Concept Development in Nursing

Foundations, Techniques, and Applications


  • Beth Rodgers, PhD, RN, FAAN, Professor, College of Nursing, University of New Mexico, Albuquerque, New Mexico
  • Kathleen Knafl, PhD, Professor, College of Nursing, University of Illinois at Chicago, Chicago, IL

This text presents state-of-the-art methods for developing concepts appropriate for nursing. It offers a wide array of approaches to concept development, ranging from the classic to the cutting-edge in a manner that balances philosophical foundations with techniques and practical examples.
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Book information

  • Published: December 1999
  • Imprint: SAUNDERS
  • ISBN: 978-0-7216-8243-3

Table of Contents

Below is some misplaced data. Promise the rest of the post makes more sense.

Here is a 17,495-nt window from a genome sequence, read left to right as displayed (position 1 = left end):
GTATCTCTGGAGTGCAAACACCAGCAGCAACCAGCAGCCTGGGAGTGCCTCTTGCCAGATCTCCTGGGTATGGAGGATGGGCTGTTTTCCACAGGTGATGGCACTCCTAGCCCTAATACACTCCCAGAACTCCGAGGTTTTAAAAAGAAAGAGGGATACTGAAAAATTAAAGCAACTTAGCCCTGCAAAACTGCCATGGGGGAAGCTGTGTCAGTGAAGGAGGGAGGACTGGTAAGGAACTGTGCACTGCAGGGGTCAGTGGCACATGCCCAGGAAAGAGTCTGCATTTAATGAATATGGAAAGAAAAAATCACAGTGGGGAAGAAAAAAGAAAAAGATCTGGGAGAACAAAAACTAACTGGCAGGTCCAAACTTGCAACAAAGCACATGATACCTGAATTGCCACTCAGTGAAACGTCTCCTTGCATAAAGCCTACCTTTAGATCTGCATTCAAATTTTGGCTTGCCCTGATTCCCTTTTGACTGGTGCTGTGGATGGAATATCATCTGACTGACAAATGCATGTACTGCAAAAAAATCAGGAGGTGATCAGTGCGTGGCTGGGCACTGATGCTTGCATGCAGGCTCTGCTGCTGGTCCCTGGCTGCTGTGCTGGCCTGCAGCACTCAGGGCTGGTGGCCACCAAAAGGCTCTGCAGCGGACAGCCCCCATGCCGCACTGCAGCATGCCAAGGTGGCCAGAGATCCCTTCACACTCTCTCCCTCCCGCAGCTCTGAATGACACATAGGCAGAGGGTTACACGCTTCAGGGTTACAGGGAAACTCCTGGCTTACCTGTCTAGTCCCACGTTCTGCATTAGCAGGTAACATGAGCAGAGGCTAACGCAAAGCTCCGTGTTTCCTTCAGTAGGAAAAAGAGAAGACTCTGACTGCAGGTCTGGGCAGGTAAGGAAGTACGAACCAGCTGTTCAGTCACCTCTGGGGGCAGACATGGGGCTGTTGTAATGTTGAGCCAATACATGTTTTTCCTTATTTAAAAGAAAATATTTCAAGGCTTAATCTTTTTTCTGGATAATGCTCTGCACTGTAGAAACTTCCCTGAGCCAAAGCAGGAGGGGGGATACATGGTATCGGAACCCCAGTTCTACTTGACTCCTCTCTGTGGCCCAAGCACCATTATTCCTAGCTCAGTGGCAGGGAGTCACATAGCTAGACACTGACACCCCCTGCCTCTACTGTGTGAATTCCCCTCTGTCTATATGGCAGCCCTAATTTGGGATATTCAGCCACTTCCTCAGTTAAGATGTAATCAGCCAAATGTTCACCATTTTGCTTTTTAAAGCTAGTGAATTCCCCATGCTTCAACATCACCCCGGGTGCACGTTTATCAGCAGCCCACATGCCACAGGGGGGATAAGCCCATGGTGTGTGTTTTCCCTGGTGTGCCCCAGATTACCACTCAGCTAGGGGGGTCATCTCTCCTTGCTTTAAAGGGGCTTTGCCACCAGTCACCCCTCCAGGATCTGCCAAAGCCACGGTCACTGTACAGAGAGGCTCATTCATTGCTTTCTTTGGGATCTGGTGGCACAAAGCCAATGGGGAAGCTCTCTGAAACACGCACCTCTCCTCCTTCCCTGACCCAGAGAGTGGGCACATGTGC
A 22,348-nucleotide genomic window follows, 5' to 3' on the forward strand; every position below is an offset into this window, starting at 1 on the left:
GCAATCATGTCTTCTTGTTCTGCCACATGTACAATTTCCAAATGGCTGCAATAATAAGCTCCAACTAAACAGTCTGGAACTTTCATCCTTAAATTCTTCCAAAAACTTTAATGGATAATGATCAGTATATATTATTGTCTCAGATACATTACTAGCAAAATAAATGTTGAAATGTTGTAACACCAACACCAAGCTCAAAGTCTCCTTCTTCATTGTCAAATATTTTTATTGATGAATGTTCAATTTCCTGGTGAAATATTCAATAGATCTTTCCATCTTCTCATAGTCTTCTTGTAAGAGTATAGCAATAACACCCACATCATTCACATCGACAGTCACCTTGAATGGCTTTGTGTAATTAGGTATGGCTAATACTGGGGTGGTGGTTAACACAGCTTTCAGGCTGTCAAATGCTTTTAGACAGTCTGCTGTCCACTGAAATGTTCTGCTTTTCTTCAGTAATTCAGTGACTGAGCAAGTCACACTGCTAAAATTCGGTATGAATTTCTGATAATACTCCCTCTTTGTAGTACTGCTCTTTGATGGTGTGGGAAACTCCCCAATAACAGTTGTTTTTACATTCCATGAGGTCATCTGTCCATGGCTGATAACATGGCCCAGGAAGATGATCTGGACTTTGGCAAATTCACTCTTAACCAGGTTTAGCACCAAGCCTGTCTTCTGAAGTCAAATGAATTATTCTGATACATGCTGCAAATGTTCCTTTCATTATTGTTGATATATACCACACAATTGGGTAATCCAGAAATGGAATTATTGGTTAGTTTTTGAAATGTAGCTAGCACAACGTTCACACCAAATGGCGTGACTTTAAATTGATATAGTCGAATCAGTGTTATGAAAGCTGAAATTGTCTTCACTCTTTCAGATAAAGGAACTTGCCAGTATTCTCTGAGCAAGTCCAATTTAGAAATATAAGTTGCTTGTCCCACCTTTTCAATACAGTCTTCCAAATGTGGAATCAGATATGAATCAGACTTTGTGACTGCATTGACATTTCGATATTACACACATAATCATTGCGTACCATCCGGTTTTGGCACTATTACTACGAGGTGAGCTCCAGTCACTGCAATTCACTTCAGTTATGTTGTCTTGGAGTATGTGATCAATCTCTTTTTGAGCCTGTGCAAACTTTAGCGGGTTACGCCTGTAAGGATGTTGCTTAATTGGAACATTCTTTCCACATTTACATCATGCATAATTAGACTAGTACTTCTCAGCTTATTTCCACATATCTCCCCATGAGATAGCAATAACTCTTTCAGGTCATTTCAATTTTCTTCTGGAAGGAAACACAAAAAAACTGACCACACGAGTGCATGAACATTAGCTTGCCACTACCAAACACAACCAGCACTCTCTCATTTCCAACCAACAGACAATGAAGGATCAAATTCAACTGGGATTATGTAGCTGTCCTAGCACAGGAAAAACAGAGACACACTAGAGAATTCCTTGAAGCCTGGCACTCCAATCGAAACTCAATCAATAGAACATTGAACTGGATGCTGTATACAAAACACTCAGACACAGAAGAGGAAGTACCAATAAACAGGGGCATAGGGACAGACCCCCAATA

Introduction to Concept Development in Nursing · Philosophical Foundations of Concept Development · Knowledge Synthesis and Concept Development in Nursing · The Wilson Method of Concept Analysis · Wilsonian Concept Analysis: Applying the Technique · Concept Analysis: An Evolutionary View · The Concept of Grief: An Evolutionary Perspective · Grief in a Cultural Context: Expanding Concept Analysis Beyond the Professional Literature · An Expansion and Elaboration of the Hybrid Model of Concept Development · A Concept Analysis of Withdrawal: Application of the Hybrid Model of Concept Development · Concept Clarification: Using the Norris Method in Clinical Research · Simultaneous Concept Analysis: A Strategy for Developing Multiple Interrelated Concepts · Integrative Literature Reviews for the Development of Concepts · A Multiphase Approach to Concept Analysis and Development · Methods and Application of Dimensional Analysis: A Contribution to Concept and Knowledge Development in Nursing · Beyond Analysis: Further Adventures in Concept Development · Exploring Pragmatic Utility: Concept Analysis by Critically Appraising the Literature · Research Careers and Concept Development: The Case of Normalization · Concept Development Situated in the Critical Paradigm · Concept Development of Nursing-Sensitive Patient Outcomes · Applications and Future Directions for Concept Development in Nursing